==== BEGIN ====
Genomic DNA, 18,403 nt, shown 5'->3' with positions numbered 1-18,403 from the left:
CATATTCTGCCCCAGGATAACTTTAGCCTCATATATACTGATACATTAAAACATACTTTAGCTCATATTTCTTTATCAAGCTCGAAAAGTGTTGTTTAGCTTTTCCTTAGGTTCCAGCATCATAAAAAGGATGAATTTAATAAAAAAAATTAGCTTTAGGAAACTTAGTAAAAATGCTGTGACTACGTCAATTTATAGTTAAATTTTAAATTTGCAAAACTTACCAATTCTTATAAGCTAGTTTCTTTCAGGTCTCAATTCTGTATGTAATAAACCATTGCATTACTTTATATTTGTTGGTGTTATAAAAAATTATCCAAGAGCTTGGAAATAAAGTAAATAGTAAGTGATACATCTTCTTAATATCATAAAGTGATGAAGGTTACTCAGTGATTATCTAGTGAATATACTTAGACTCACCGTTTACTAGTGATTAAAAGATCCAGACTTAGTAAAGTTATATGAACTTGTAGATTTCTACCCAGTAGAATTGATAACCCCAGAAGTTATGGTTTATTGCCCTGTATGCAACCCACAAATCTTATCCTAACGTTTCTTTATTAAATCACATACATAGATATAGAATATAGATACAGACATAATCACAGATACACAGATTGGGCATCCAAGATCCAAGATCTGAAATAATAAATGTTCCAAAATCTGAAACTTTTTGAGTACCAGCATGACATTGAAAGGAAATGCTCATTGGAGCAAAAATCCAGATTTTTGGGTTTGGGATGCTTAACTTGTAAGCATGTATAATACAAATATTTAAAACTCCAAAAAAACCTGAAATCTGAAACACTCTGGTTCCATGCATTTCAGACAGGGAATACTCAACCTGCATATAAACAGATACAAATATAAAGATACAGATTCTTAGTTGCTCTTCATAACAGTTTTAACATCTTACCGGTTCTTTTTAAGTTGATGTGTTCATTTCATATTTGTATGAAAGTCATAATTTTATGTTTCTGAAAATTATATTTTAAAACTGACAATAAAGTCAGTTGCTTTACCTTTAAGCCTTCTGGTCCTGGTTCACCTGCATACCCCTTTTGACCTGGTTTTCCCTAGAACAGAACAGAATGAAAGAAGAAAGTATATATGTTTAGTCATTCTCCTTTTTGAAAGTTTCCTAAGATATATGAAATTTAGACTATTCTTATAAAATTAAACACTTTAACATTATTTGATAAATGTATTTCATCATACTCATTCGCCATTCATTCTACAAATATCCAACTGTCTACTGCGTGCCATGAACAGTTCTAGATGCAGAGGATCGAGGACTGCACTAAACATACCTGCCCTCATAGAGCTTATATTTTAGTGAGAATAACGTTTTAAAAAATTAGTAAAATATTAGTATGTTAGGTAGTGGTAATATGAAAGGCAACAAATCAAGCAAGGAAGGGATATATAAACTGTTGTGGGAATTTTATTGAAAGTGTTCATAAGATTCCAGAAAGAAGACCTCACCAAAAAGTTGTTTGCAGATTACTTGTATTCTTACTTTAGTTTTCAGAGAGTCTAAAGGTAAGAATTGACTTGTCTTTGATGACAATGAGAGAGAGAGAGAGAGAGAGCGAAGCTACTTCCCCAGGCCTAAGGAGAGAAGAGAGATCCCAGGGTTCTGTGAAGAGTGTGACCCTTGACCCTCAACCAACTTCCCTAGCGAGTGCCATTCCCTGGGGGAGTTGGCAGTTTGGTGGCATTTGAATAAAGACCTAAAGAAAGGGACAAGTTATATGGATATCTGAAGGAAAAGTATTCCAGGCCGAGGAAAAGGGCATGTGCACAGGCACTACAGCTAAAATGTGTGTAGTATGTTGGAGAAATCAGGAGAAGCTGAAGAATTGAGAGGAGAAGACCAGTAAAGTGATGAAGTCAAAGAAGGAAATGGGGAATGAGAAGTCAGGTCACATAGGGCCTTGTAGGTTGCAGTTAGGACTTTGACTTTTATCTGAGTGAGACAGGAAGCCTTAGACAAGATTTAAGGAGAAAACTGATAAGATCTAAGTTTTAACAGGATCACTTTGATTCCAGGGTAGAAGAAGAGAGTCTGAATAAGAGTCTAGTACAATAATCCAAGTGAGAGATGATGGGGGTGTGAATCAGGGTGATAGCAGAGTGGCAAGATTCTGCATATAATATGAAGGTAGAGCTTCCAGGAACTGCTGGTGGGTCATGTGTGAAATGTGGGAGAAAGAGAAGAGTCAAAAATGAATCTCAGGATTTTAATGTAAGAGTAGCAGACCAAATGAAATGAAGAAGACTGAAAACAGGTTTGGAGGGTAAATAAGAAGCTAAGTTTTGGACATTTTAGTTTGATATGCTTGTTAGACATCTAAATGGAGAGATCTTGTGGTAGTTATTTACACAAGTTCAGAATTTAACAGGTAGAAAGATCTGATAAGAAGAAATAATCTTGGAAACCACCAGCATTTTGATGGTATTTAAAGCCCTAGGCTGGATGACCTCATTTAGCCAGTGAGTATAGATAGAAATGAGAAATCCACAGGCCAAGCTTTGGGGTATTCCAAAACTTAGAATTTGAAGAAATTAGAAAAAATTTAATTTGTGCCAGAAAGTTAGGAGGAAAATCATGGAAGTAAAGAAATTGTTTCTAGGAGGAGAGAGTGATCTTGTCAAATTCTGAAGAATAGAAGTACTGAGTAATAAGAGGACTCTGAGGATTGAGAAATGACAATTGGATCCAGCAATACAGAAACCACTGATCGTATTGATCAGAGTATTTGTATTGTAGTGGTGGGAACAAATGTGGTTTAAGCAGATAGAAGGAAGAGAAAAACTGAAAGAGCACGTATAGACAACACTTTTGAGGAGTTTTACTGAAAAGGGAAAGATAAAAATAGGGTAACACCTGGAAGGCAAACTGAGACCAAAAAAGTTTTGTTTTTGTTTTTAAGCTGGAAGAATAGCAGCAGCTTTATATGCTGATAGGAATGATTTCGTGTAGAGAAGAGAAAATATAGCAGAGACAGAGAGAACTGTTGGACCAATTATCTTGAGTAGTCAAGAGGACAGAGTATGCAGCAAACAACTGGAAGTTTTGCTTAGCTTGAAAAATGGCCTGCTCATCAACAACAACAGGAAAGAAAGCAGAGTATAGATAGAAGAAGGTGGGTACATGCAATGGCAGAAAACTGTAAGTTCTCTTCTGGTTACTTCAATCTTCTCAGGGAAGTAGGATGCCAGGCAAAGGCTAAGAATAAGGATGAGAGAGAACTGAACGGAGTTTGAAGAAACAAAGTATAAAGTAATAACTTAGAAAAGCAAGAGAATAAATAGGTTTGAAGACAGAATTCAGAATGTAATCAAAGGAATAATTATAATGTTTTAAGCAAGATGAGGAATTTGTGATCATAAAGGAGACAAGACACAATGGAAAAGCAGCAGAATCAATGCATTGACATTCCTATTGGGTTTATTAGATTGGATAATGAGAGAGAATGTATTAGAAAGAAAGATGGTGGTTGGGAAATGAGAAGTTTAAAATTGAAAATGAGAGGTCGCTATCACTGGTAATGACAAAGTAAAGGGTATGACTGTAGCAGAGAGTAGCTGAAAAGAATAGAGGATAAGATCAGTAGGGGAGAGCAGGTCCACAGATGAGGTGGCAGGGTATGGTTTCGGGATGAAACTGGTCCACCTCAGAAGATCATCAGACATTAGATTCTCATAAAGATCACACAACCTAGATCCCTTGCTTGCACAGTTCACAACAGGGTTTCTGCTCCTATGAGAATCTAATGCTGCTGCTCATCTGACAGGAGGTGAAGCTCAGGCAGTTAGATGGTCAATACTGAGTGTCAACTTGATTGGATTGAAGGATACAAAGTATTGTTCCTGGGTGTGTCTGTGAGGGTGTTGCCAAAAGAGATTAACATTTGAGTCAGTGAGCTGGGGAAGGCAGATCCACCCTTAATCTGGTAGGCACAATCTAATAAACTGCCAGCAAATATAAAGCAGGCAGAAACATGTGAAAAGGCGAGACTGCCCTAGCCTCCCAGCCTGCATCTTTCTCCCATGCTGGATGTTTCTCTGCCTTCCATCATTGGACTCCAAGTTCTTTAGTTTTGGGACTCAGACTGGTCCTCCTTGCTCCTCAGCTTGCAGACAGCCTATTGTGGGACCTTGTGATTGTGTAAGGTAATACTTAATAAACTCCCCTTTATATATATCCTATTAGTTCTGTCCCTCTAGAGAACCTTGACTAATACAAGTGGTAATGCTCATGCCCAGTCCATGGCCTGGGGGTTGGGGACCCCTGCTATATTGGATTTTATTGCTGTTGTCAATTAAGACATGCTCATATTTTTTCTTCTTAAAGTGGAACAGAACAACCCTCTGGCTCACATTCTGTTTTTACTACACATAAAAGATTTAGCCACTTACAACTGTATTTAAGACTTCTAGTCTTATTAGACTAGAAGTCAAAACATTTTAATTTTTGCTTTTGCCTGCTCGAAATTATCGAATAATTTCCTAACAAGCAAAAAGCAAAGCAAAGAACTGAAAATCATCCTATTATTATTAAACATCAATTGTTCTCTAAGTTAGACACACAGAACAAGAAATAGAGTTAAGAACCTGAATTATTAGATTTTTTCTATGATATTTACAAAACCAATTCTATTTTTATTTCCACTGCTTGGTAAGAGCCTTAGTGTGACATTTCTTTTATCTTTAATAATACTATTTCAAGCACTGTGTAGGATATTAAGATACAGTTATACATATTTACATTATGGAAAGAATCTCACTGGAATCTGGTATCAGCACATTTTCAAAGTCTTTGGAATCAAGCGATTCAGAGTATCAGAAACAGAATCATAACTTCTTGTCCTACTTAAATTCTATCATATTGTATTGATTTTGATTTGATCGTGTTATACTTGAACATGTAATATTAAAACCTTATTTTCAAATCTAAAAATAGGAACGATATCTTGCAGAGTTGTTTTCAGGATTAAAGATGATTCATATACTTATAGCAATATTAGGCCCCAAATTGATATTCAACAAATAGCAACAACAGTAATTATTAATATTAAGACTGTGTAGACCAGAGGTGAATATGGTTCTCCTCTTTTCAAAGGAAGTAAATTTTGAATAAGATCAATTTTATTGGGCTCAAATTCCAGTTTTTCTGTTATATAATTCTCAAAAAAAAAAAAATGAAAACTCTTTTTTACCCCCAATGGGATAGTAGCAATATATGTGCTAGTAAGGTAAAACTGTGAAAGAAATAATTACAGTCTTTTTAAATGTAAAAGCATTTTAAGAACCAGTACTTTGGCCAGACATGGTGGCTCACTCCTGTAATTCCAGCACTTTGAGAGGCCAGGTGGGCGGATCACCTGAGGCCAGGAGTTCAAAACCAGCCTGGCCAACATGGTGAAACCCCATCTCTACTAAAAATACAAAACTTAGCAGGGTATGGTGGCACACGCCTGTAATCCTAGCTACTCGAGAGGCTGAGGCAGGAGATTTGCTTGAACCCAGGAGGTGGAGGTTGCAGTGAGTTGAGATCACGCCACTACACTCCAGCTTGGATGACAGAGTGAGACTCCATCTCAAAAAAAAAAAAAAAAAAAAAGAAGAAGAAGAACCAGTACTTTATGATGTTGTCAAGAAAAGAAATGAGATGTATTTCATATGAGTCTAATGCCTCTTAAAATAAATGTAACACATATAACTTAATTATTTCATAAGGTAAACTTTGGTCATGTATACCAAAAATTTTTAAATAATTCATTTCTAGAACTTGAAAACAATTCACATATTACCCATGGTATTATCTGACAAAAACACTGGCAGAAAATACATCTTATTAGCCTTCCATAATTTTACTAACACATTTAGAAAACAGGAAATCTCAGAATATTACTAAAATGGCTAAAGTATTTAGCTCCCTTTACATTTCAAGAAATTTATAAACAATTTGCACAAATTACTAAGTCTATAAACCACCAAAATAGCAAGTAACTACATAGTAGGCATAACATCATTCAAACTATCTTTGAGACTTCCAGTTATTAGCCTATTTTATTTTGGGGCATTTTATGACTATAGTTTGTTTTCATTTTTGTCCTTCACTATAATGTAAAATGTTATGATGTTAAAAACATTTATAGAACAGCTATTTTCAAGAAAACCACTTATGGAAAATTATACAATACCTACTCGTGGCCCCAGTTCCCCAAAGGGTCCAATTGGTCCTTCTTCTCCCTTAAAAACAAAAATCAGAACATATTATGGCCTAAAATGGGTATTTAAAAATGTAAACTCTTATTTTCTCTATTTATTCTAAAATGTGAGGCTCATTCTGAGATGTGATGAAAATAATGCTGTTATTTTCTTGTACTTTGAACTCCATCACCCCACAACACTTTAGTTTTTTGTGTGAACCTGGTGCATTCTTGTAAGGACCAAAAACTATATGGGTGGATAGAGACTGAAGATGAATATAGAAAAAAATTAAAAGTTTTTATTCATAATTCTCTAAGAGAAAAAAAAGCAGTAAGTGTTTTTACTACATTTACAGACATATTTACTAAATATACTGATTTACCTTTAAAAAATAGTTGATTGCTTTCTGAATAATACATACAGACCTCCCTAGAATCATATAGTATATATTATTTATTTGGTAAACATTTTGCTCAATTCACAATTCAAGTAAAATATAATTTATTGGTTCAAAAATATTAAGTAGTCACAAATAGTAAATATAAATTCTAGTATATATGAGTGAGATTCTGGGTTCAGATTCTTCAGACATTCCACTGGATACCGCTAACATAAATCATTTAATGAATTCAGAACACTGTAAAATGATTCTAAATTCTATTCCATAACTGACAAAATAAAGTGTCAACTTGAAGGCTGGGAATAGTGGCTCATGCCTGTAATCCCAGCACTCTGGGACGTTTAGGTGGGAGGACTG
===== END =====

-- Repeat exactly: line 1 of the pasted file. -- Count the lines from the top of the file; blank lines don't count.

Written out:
Genomic DNA, 18,403 nt, shown 5'->3' with positions numbered 1-18,403 from the left: